Now that is a loaded question. The valves in your 4 stroke will last as long as they stay within spec and properly seal against the valve seat.
If you’re looking for a number of hours, there’s no set number that you can count on needing to replace them.
You, as the owner and rider of your dirt bike need to know what your bike is doing and how it sounds when you ride it.
There are ways to tell when something needs attention. The symptoms listed above will let you know when the valves are most likely to need adjustment.
If you need to adjust the valves multiple times in a short amount of time, then it’s time to replace the valves and possibly get other head work done because the valves probably wore out the seats on the head.
Does A Valve Adjustment Improve Performance?
Adjusting the valves to proper specifications can make a slight improvement in power. The biggest improvement will be the negation of symptoms.
If your dirt bike was hard to start, then it will be easier to start after adjusting the valves. Misfiring should go away if that was a symptom.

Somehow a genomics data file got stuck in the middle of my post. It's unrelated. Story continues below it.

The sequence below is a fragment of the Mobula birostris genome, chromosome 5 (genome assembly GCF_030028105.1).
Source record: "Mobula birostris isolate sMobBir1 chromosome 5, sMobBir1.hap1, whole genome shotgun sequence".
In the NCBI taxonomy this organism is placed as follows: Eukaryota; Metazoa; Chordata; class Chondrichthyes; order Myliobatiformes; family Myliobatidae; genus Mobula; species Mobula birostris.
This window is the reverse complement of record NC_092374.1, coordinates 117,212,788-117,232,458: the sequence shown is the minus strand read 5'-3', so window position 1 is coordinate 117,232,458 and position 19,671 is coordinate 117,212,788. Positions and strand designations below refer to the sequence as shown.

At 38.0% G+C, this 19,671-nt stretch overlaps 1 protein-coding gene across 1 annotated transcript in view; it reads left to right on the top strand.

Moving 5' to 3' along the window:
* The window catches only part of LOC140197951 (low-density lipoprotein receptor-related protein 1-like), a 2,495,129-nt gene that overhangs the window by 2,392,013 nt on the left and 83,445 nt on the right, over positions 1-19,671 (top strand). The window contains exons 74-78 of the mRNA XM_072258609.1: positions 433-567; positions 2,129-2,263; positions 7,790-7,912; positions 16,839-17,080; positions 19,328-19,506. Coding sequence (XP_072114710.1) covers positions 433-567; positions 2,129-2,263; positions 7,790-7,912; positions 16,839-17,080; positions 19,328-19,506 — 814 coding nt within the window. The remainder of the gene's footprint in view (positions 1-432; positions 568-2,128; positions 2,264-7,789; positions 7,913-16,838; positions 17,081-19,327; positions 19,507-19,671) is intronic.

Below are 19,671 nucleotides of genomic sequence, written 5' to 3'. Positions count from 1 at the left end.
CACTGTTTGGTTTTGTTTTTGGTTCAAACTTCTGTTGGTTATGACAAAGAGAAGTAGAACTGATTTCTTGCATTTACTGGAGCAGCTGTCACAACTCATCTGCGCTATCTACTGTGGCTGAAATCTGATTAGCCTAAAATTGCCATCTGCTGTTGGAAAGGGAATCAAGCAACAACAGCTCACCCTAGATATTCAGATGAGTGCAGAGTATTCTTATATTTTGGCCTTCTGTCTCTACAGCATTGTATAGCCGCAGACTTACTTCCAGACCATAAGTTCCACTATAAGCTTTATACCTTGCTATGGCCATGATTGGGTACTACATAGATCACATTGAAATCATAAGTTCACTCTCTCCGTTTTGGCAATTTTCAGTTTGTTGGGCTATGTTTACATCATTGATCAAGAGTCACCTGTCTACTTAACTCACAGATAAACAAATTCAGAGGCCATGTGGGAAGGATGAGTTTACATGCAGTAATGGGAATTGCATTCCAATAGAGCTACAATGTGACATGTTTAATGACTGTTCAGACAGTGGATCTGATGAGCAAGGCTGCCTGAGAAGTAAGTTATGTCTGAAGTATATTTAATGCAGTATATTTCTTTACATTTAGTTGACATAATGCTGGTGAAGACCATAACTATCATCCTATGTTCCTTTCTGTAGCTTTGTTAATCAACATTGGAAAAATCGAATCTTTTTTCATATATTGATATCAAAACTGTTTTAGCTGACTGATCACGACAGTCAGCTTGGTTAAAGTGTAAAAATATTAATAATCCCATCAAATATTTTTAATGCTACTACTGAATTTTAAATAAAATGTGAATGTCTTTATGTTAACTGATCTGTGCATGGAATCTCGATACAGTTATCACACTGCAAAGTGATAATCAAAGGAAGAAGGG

Unless the valves were way out of spec, in which your bike probably wouldn’t run anyway, you’re not going to feel a huge gain in power.
With that said, reliability is the most important reason you need to adjust the valves if they are out of tolerance.
Can Valve Clearance Affect Compression?
Valve clearance can affect compression. If one or more valves are out of adjustment, it may be open during the engine combustion cycle when it’s supposed to be closed.
This creates a small leak-by because the valve isn’t fully sealing against the valve seat. This leak will cause a drop in compression.
Do Valves Get Tighter Or Looser?
Generally, valves will get tighter as they wear. They can get looser if something else becomes loose in the cylinder, but that is rare.
The most common symptoms of tight valves in a 4 stroke dirt bike or motorcycle are:
- Hard to start
- Won’t stay idling/rough idle
- Worn-out valves that need frequent adjustment or replacement
Symptoms of loose valve clearance:
- Noisy/ticking sound
- Slight drop in performance
A little bit of valve tapping noise can be normal, especially on an older air-cooled 4-stroke engine. If this ticking noise gets louder or turns into a knocking noise, then it’s time to shut it off and start troubleshooting.
Why Do Exhaust Valves Get Tighter?
As a valve wears, it will sink into the valve seat and get closer to the cam, thus making it a tighter clearance.